Bear with me here (if you know what Theotokos means, that’s a wordplay).  First off, I greatly appreciate the work of Evangelicals and Catholics Together.  To be sure, part of this is because it is an ecumenical group that shares my convictions on matters theological and political, especially abortion.  But in particular I enjoyed this new statement on Mary.  Marian devotion is something I learned little about in seminary, and probably the biggest dogmatic issue I have with the Roman Catholic Church.  I felt that the Evangelicals did much to right the Protestant ship, which has steered away from the Catholic position on Mary (which was shared by Luther and Calvin) since the 16th century.  As well done as this was, they also held firm on Protestant convictions: Mary as eternal virgin, as sinless, as a dispenser of grace, are all concepts we do not find warranted from Scripture.  Through perhaps not harmful beliefs, it seems strange to require them of the faithful.

In other words, Scripture’s witness does not support the emphasis on Mary that Catholic piety and theology have sometimes shown.  It was noteworthy that in this joint declaration, the Catholic signatories acknowledge that “the determination to draw a clear line against Protestantism sometimes led to exaggerations and distortions in Marian devotion.”  Of course they would not agree that doctrines such as the Immaculate Conception represent such exaggerations, but the acknowledgment of a downside is helpful.  (And to be sure, the Protestant authors were right to lament the almost total loss of Mary from the Protestant sphere – although I confess I don’t know what recovery looks like for myself and my church.)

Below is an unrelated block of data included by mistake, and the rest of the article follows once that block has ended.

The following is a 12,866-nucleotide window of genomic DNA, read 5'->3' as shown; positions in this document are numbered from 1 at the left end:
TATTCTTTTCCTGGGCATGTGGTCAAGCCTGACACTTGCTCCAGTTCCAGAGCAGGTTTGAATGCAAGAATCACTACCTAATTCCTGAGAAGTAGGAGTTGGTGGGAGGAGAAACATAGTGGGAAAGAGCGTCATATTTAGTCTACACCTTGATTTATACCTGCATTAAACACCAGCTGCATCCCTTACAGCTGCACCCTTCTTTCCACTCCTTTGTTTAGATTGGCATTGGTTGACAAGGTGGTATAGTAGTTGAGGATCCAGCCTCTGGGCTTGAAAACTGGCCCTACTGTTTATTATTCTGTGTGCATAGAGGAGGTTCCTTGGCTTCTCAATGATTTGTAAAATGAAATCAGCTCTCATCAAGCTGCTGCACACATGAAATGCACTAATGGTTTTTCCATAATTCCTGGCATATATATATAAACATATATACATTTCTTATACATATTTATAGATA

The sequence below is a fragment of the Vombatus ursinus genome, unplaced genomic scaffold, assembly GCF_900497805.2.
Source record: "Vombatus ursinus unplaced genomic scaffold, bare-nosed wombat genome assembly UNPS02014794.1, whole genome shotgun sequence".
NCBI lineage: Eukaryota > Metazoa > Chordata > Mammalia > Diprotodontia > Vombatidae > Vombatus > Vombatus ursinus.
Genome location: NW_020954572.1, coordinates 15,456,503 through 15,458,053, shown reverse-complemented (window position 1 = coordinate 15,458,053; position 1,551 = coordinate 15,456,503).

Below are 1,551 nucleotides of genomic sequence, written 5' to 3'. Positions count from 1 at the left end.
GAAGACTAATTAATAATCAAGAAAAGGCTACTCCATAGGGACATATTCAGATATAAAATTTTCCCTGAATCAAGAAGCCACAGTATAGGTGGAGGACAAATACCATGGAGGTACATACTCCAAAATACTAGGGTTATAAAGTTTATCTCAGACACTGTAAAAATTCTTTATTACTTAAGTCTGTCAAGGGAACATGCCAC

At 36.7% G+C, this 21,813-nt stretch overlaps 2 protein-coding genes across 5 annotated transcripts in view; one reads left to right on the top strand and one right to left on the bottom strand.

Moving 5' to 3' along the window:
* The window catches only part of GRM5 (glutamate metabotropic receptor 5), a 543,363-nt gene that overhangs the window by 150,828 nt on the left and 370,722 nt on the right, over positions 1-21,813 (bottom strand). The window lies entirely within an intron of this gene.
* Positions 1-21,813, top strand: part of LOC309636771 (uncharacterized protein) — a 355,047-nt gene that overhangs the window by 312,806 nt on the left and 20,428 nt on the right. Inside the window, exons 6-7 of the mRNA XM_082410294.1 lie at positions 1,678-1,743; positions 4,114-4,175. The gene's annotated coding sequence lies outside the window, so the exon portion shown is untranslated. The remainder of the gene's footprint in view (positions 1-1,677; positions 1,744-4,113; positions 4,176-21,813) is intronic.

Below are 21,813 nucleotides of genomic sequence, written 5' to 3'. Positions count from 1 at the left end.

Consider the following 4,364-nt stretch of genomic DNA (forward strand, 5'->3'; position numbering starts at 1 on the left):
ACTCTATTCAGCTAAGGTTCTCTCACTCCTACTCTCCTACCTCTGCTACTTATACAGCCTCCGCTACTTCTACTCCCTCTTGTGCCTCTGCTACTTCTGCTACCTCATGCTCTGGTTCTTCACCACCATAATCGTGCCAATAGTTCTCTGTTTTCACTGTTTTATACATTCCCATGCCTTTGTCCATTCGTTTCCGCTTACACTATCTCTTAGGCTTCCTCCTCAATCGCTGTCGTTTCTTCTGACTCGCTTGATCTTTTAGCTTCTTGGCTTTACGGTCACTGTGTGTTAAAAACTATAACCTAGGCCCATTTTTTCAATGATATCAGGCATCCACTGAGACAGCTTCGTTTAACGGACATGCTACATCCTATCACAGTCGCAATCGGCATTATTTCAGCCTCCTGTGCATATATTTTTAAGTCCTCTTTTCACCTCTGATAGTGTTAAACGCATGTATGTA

I am also firmly convinced that the Church’s overwhelming preoccupation with homosexuality is a focus without biblical or theological warrant.  Certainly I believe that Holy Scripture has clear teaching to offer, but it’s also the case that one can count the number of references to homosexual behavior in the Bible on two hands (and perhaps one).  While Jesus has a great deal to say on poverty, love, healing, and other aspects of life, he never once mentions homosexuality.  Outside of that, references in the Mosaic covenant and Paul’s letters offer the clearest guidance.  But such meager Biblical emphasis has given way to what can only be described as political clash that has spilled over into the Church.